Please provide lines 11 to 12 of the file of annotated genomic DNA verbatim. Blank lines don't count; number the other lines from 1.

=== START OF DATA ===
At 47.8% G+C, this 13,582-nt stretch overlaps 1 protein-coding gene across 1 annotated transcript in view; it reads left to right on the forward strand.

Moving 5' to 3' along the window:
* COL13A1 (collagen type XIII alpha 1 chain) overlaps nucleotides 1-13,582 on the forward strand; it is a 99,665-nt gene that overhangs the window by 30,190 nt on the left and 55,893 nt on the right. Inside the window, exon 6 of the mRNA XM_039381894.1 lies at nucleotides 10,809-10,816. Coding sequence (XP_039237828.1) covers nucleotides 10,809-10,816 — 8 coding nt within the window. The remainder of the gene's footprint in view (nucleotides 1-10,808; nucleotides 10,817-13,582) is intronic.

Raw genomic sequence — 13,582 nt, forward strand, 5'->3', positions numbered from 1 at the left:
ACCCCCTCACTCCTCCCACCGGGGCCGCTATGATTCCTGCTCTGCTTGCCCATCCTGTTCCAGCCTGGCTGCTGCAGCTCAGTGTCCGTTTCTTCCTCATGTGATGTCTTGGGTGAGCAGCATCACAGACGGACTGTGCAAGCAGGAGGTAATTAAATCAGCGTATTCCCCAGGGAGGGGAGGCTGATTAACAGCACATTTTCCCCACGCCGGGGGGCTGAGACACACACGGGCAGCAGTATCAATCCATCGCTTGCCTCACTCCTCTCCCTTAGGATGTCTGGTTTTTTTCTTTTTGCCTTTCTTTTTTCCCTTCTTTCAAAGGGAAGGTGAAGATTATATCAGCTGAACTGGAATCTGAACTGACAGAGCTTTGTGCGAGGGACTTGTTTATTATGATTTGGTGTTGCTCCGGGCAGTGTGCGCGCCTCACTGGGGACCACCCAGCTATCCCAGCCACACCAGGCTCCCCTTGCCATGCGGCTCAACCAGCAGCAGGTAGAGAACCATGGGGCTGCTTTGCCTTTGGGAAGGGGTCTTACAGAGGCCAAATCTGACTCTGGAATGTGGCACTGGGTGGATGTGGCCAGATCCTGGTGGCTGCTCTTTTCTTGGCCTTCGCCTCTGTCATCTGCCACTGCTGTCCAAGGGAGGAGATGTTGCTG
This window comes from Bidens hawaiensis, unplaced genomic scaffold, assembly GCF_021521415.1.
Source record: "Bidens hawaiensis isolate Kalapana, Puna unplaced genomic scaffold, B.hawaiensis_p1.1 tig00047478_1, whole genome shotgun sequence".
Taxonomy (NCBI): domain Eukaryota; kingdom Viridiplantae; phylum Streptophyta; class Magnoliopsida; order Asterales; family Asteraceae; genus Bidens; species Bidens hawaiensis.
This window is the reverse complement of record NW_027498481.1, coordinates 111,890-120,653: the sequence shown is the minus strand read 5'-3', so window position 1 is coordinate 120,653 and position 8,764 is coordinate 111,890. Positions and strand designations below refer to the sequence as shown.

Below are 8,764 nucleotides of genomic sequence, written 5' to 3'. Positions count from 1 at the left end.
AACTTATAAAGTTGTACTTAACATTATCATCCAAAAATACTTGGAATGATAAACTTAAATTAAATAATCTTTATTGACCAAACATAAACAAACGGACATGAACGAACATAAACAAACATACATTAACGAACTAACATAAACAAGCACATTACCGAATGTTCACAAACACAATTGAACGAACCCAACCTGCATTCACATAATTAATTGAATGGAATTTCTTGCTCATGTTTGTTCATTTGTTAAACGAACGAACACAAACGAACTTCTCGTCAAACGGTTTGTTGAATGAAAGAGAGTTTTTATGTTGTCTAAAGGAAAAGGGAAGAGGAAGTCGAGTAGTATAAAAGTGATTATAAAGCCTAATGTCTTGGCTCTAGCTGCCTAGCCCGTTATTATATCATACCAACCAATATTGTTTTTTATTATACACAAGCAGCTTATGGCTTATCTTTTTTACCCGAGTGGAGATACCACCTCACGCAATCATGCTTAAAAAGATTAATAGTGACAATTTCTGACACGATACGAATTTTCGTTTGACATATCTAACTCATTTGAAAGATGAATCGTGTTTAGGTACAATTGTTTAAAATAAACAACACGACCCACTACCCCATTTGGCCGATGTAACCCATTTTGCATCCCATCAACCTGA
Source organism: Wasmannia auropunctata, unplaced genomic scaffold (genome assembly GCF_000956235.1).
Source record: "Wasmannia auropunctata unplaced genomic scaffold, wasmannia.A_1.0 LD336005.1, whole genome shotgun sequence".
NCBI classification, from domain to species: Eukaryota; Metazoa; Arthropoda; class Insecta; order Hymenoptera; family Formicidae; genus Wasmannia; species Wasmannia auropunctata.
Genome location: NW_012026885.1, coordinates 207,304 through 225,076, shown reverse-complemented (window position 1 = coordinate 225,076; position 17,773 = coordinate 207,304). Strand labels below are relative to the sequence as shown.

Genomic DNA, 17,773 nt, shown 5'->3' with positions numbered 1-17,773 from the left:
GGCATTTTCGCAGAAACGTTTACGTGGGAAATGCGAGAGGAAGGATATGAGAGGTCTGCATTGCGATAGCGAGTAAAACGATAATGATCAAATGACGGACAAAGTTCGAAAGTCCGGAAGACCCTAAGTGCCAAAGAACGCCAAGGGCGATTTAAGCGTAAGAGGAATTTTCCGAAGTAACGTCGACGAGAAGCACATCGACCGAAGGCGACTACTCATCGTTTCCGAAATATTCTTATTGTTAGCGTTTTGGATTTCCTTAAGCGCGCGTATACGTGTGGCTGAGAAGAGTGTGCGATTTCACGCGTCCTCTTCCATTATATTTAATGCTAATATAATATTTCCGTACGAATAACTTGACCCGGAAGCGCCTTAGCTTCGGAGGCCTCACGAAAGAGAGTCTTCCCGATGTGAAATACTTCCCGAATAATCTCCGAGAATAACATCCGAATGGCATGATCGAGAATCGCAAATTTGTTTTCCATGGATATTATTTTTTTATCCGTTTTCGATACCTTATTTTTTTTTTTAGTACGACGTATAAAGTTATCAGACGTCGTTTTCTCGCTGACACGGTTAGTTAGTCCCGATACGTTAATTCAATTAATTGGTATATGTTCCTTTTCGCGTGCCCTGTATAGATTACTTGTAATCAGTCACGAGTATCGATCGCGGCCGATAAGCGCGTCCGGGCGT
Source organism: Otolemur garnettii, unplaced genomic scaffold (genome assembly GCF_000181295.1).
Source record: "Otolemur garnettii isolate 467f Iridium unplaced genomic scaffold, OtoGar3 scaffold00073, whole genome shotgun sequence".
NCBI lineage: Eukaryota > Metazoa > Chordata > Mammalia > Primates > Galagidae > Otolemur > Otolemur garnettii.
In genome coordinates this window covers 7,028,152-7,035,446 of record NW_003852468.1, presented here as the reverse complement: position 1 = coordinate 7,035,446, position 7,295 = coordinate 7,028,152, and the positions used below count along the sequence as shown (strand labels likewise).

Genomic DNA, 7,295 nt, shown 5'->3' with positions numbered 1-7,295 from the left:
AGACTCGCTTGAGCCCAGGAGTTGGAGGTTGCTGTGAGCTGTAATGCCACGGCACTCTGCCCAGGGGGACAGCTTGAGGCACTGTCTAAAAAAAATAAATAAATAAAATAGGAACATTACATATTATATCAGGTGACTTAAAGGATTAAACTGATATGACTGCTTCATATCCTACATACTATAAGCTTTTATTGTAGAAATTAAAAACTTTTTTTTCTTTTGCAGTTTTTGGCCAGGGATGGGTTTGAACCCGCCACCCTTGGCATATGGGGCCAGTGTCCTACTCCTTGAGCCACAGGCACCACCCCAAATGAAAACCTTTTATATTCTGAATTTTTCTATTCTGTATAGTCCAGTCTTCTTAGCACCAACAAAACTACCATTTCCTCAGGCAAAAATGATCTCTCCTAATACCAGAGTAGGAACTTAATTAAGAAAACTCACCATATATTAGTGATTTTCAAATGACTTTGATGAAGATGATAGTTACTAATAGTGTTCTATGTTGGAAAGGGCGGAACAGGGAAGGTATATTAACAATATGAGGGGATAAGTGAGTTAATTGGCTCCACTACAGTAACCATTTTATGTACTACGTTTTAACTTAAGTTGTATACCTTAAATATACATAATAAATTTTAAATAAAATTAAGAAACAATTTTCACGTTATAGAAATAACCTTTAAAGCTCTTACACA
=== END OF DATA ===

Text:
AACTTATAAAGTTGTACTTAACATTATCATCCAAAAATACTTGGAATGATAAACTTAAATTAAATAATCTTTATTGACCAAACATAAACAAACGGACATGAACGAACATAAACAAACATACATTAACGAACTAACATAAACAAGCACATTACCGAATGTTCACAAACACAATTGAACGAACCCAACCTGCATTCACATAATTAATTGAATGGAATTTCTTGCTCATGTTTGTTCATTTGTTAAACGAACGAACACAAACGAACTTCTCGTCAAACGGTTTGTTGAATGAAAGAGAGTTTTTATGTTGTCTAAAGGAAAAGGGAAGAGGAAGTCGAGTAGTATAAAAGTGATTATAAAGCCTAATGTCTTGGCTCTAGCTGCCTAGCCCGTTATTATATCATACCAACCAATATTGTTTTTTATTATACACAAGCAGCTTATGGCTTATCTTTTTTACCCGAGTGGAGATACCACCTCACGCAATCATGCTTAAAAAGATTAATAGTGACAATTTCTGACACGATACGAATTTTCGTTTGACATATCTAACTCATTTGAAAGATGAATCGTGTTTAGGTACAATTGTTTAAAATAAACAACACGACCCACTACCCCATTTGGCCGATGTAACCCATTTTGCATCCCATCAACCTGA
Source organism: Wasmannia auropunctata, unplaced genomic scaffold (genome assembly GCF_000956235.1).